Introduction to RAID
RAID is an acronym for Redundant Array of Independent (or Inexpensive) Disks. RAID is the way of combining several independent and relatively small disks into a single storage of a large size. The disks included into the array are called Array Members. The disks can be combined into the array in different ways which are known as RAID levels.
RAID storage is useful for many industries, including healthcare, education, manufacturing, and finance. It can be used to store important documents, financial information, research data, and more.
Advantages of RAID
- When using RAID, you can have multiple hard drives working together to make one large volume. This allows you to increase your storage space.
- RAID can also help protect your data in the event one hard drive fails.
- It can also help minimize data loss due to hardware errors or power outages.
- RAID arrays are commonly used in tandem with replicated storage systems. Some replicated storage systems make use of more than one RAID array to ensure business continuity.
Each of RAID levels has its own characteristics of:
- Fault-tolerance which is the ability to survive of one or several disk failures.
- Performance which shows the change in the read and write speed of the entire array as compared to a single disk.
- The capacity of the array which is determined by the amount of user data that can be written to the array. The array capacity depends on the RAID level and does not always match the sum of the sizes of the RAID member disks.
Terminology of RAID Data Storage
- Striping: splitting the flow of data into blocks of a certain size (called “block size”) then writing of these blocks across the RAID one by one. This way of data storage affects on the performance.
- Mirroring is a storage technique in which the identical copies of data are stored on the RAID members simultaneously. This type of data placement affects the fault tolerance as well as the performance.
- Parity is a storage technique which is utilized striping and checksum methods. In parity technique, a certain parity function is calculated for the data blocks. If a drive fails, the missing block are recalculated from the checksum, providing the RAID fault tolerance.
- Block is the physical location on the disk where data is written. The amount of space on a RAID volume is determined by the RAID controller.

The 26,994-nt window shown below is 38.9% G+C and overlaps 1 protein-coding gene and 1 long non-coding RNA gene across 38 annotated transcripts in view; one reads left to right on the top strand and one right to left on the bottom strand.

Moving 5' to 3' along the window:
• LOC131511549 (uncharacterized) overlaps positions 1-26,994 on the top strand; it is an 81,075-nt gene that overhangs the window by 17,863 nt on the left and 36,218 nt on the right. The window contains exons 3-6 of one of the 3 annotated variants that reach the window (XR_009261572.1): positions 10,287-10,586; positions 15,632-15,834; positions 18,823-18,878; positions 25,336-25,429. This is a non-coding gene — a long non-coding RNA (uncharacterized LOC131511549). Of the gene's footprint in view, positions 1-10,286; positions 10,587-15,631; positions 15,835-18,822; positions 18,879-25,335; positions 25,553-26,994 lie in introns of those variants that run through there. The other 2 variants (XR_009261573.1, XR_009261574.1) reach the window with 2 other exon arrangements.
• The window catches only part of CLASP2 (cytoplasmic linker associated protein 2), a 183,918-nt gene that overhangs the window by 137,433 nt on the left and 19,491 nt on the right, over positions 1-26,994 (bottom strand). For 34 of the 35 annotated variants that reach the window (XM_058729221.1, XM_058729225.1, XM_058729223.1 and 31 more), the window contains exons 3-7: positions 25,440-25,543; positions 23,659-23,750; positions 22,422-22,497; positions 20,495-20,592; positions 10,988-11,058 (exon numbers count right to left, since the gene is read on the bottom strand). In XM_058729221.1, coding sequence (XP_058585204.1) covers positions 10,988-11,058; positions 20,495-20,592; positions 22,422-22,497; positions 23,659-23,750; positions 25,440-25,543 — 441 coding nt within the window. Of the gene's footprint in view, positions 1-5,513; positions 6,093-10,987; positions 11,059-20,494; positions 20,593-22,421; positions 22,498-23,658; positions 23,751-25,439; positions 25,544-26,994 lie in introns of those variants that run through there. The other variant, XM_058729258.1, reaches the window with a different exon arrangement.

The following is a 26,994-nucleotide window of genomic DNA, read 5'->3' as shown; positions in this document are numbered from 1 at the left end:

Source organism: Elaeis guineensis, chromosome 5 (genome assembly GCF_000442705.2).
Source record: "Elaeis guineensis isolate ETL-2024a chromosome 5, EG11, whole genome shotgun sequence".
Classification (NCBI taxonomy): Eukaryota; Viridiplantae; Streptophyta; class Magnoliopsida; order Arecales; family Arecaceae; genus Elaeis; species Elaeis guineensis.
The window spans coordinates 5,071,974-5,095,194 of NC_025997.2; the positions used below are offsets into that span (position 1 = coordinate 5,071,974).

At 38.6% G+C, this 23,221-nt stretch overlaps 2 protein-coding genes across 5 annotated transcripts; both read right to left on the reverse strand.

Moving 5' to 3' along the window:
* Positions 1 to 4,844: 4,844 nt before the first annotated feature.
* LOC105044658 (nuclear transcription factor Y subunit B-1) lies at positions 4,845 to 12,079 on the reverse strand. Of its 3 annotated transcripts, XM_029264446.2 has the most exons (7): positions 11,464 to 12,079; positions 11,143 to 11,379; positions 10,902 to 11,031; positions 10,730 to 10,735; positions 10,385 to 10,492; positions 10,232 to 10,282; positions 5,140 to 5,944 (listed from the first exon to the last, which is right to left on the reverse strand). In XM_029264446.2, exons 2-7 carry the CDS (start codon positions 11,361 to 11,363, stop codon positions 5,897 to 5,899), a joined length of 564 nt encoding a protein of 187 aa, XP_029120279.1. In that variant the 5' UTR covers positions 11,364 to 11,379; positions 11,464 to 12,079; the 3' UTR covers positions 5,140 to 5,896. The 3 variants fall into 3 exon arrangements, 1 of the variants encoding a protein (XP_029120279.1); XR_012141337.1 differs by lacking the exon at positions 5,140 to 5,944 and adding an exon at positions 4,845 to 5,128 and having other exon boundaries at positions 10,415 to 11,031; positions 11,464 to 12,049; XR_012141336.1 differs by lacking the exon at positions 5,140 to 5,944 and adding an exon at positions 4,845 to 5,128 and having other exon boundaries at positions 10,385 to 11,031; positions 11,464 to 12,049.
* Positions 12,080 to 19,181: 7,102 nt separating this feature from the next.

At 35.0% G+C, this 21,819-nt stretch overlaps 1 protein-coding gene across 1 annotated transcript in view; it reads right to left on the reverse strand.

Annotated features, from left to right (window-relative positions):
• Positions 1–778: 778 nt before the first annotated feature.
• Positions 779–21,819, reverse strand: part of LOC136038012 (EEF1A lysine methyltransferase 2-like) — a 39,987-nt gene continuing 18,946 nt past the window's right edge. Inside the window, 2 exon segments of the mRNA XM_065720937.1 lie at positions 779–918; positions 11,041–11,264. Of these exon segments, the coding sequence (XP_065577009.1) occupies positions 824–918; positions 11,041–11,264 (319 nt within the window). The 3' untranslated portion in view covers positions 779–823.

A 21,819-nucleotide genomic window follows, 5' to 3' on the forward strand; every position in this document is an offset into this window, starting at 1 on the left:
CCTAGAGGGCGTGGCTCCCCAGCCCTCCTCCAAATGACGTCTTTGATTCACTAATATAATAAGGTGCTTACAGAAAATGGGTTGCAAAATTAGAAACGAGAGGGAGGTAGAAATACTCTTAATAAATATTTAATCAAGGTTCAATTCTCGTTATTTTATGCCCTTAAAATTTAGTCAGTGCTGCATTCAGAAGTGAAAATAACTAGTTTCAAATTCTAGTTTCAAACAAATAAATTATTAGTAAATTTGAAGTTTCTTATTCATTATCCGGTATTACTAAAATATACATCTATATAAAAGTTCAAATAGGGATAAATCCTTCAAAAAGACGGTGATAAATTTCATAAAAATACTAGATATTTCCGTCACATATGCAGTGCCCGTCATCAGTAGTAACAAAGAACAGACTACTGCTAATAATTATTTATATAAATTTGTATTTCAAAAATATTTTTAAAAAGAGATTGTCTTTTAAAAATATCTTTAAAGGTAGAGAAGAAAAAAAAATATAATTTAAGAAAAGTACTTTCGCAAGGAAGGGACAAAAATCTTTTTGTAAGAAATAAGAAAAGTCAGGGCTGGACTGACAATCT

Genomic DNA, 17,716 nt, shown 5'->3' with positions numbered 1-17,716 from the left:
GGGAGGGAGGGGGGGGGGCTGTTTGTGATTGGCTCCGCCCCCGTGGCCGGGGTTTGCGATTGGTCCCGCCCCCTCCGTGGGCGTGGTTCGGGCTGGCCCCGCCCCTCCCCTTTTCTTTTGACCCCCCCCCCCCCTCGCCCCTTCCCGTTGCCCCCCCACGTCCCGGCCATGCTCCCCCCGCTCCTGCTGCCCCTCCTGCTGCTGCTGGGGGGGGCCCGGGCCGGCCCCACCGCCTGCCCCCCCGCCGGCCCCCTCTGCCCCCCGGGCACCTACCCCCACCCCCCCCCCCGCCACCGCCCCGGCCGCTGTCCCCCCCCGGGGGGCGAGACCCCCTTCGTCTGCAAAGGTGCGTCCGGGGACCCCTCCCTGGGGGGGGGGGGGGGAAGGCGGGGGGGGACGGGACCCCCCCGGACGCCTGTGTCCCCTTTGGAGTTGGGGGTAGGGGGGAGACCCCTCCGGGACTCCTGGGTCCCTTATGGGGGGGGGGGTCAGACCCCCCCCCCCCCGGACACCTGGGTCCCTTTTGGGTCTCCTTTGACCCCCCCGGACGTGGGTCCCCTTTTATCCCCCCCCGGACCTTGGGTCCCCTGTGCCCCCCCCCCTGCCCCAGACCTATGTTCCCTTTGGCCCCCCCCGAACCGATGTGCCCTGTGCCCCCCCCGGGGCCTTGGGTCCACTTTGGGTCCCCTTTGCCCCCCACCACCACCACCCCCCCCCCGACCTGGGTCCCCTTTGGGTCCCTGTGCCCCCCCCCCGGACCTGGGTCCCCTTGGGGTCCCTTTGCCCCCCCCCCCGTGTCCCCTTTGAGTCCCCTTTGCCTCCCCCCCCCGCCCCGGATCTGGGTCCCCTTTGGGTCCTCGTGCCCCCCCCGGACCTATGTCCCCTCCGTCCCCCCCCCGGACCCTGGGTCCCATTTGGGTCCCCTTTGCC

- Left/right symmetry: The way in which data and parity are distributed across a RAID array is determined by symmetry. There are four common types of symmetry (depending on the RAID vendor) and some companies develop their own proprietary styles to suit their unique requirements.
- Degraded mode: A degraded RAID occurs when a drive becomes unreadable and is removed from the array. The new data and parity are then written to the remaining drives. If a data request comes from the failed drive, it is solved with the parity of the others. A degraded RAID is a RAID with fewer drives, which consequently decreases the performance of the RAID.
- Hot spare: Its a spare disk that can replace a failed disk within a RAID array.
Level 0: Striped disk array without fault tolerance
Provides data striping (spreading out blocks of each file across multiple disk drives) but no redundancy. This improves performance but does not deliver fault tolerance. If one drive fails then all data in the array is lost.
Level 1: Mirroring and duplexing
Provides disk mirroring. Level 1 provides twice the read transaction rate of single disks and the same write transaction rate as single disks.
Level 5: Block interleaved distributed parity
Provides data striping at the byte level and also stripe error correction information. This results in excellent performance and good fault tolerance. Level 5 is one of the most popular implementations of RAID.
Level 6: Independent data disks with double parity
Provides block-level striping with parity data distributed across all disks.
Level 10: A stripe of mirrors
Not one of the original RAID levels, multiple RAID 1 mirrors are created, and a RAID 0 stripe is created over these.
Comparison Table: RAID Levels
Below table articulates the difference between RAID types and how they stand in terms of various features –
Download the comparison table.
ABOUT THE AUTHOR
I am here to share my knowledge and experience in the field of networking with the goal being – “The more you share, the more you learn.”
I am a biotechnologist by qualification and a Network Enthusiast by interest. I developed interest in networking being in the company of a passionate Network Professional, my husband.
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– Rashmi Bhardwaj (Author/Editor)